Country & Tourist Information - From
the bright lights of Dublin, Cork, Galway, Limerick,
Kilkenny and Waterford in the Republic of Ireland, and
Belfast, Londonderry, Newry, Lisburn and Armagh in Northern
Ireland, to the breathtaking countryside in between -
Ireland can deliver a host of activities along the way !
the Ireland landscape with a Motorhome, Campervan, RV
or Camper from one of the above Ireland Camper hire companies.
With a Recreational Vehicle hire, you have the complete
freedom to discover the Ireland Countryside at your own
pace with no strict timetables or hotel check ins.
when and where you want to ! Have the convenience of
storage space where you can take all the essential items
that you require for your family vacation up in the mountains
or alongside a river or down on the beach.
life time memories with a Ireland self drive camper rental.
Experience the adventure of the open road with your Ireland
Camper Rental and enjoy great value for money (especially
for families) with being able to prepare your own meals
plus also the bonus of spending quality time with the
(Irish: Éire; Ulster Scots: Airlann) is the third
largest island in Europe . It lies to the northwest of
Continental Europe with the island of Great Britain lying
to the east. Politically it is divided into the Republic
of Ireland, a sovereign state occupying five-sixths of
the island, and Northern Ireland, a part of the United
Kingdom, occupying the northeastern sixth of the island.
The name 'Ireland' derives from the name Ériu
(in modern Irish, Éire) with the addition of the
Germanic word 'land'.
Overall, Ireland has a mild, but changeable, climate all year. The
island experiences few weather extremes. The warmest recorded air
temperature was 33.3°C (91.94°F) at Kilkenny Castle, County
Kilkenny on 26 June 1887. The coldest air temperature was -19.1°C
(-2.38°F) at Markree Castle, County Sligo on 16 January 1881.
The climate is typically insular, and as a result of the moderating
moist winds which ordinarily prevail from the Atlantic, it is of
a temperate nature, avoiding the extremes in temperature of many
other global areas sharing similar latitudes.
temperatures in the island vary from -4°C (min) to
11°C (max) in January, and 9°C (min) to 23°C
(max) in July.
Most Popular Places and Attractions In Ireland
Experience the wonders of Cork this winter with a relaxing Christmas break. A county full of colour and contrasts, it's the perfect destination for a holiday for all the family.
Experience the magic of winter with a bracing walk through some of Ireland's greatest heritage sites.
Don't miss the chance to visit the prehistoric tombs at the UNESCO World heritage site at Bru na Boinne.
This breath-taking county promises wild, wintery landscapes blanketed in bog and heather, isolated white sandy beaches and a roughly hewn coastline.
And when all your cobwebs have been blown away, cosy little pubs are at hand to provide you with some hearty grub, shelter from the weather and good company.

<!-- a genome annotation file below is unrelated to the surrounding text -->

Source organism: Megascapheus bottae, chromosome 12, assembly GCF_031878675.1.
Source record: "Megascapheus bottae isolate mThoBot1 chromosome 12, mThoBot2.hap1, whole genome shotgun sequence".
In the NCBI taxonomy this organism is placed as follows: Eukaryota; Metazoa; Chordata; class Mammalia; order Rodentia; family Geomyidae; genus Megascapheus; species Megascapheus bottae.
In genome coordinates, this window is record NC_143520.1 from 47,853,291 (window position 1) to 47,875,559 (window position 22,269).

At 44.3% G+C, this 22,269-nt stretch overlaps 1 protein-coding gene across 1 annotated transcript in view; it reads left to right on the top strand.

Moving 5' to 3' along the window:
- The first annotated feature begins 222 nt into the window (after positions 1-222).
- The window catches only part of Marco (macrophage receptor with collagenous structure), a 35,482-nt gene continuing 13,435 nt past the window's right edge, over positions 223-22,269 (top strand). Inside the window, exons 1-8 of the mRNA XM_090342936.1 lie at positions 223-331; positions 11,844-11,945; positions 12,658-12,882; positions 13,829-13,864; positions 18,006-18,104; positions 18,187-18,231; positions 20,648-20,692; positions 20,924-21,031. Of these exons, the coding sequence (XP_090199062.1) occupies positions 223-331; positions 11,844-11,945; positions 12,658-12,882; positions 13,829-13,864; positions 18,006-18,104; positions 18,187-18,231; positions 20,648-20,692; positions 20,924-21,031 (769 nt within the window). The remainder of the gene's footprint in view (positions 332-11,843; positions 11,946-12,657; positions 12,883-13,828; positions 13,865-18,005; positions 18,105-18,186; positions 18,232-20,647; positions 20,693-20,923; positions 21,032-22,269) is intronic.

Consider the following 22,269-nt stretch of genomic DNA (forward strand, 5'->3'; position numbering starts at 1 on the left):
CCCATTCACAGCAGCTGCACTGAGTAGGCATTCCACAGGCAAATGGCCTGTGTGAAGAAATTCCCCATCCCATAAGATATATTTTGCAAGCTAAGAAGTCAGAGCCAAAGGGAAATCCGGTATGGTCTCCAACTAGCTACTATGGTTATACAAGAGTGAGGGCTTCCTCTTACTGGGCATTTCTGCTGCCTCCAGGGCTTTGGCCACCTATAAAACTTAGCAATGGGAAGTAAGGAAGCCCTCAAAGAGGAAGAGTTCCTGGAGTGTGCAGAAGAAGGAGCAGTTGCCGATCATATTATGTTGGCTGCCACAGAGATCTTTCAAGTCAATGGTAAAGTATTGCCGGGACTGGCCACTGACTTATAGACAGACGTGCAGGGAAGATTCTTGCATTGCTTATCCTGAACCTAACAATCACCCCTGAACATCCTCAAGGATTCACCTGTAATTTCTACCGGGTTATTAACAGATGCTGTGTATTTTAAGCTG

There's plenty of rubgy in store at the Aviva Stadium with the Rugby Union Internationals, or for culture vultures, plenty of great attractions.
The National Museum, Trinity College, Grafton St, Croke Park and St. Stephen's Green are all worth a visit for some pre-Christmas sightseeing.
With a coastline carved over millennia by a wild ocean, Kerry is the proud owner of Ireland's 10 highest peaks and a vast national park containing the country's oldest oak forests.
A paradise for hikers and climbers, Kerry also boasts a plethora of welcoming towns, B&Bs and cosy pubs in which to rest mountain-weary feet.
There's no better place for a winter wander than Kilkenny City, with its medieval cobbled streets and old-world charm.
For great winter walks, look no further than the Nore Valley Walk, with plenty of cosy cafes and pubs along the way to take shelter in.
The county has so much to offer, from the shopping delights of Limerick City to the picturesque charm of Adare, one of Ireland's prettiest villages.
Take a walk along Limerick's Garden Trail and relax afterwards in a cosy pub or restaurant. The Christmas market at Milk Market is not to be missed for a plethora of great gift ideas.
Founded in 1795, the National Botanic Gardens are a botanic haven within the bustling capital city. Set in Glasnevin, County Dublin, the gardens contain more than 15,000 plant species from habitats around the world.
The Black Abbey was established as a Dominican friary in 1225. It was considered a tranquil spot, as it fell outside the walls of Kilkenny City. After many turbulent years, the abbey was restored and opened as a public place of worship in the 1800s.
Kilfane Glen is a tranquil oasis found in County Kilkenny, about 6km north-east of Thomastown. The Romantic-era garden was developed in the 1790s and includes a waterfall, woodland paths and contemporary art created specially for the site.